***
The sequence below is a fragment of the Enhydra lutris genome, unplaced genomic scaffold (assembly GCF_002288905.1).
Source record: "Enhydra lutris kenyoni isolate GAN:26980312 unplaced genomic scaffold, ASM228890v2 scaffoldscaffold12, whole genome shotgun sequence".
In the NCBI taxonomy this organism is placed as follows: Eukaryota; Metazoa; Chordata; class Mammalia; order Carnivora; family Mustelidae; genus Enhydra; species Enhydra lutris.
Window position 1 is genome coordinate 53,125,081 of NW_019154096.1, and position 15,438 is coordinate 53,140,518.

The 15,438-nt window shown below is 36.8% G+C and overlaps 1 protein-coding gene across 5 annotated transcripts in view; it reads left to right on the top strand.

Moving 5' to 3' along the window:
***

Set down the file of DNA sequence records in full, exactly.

The sequence below is a fragment of the Enhydra lutris genome, unplaced genomic scaffold (assembly GCF_002288905.1).
Source record: "Enhydra lutris kenyoni isolate GAN:26980312 unplaced genomic scaffold, ASM228890v2 scaffoldscaffold12, whole genome shotgun sequence".
In the NCBI taxonomy this organism is placed as follows: Eukaryota; Metazoa; Chordata; class Mammalia; order Carnivora; family Mustelidae; genus Enhydra; species Enhydra lutris.
Window position 1 is genome coordinate 53,125,081 of NW_019154096.1, and position 15,438 is coordinate 53,140,518.

The 15,438-nt window shown below is 36.8% G+C and overlaps 1 protein-coding gene across 5 annotated transcripts in view; it reads left to right on the top strand.

Moving 5' to 3' along the window: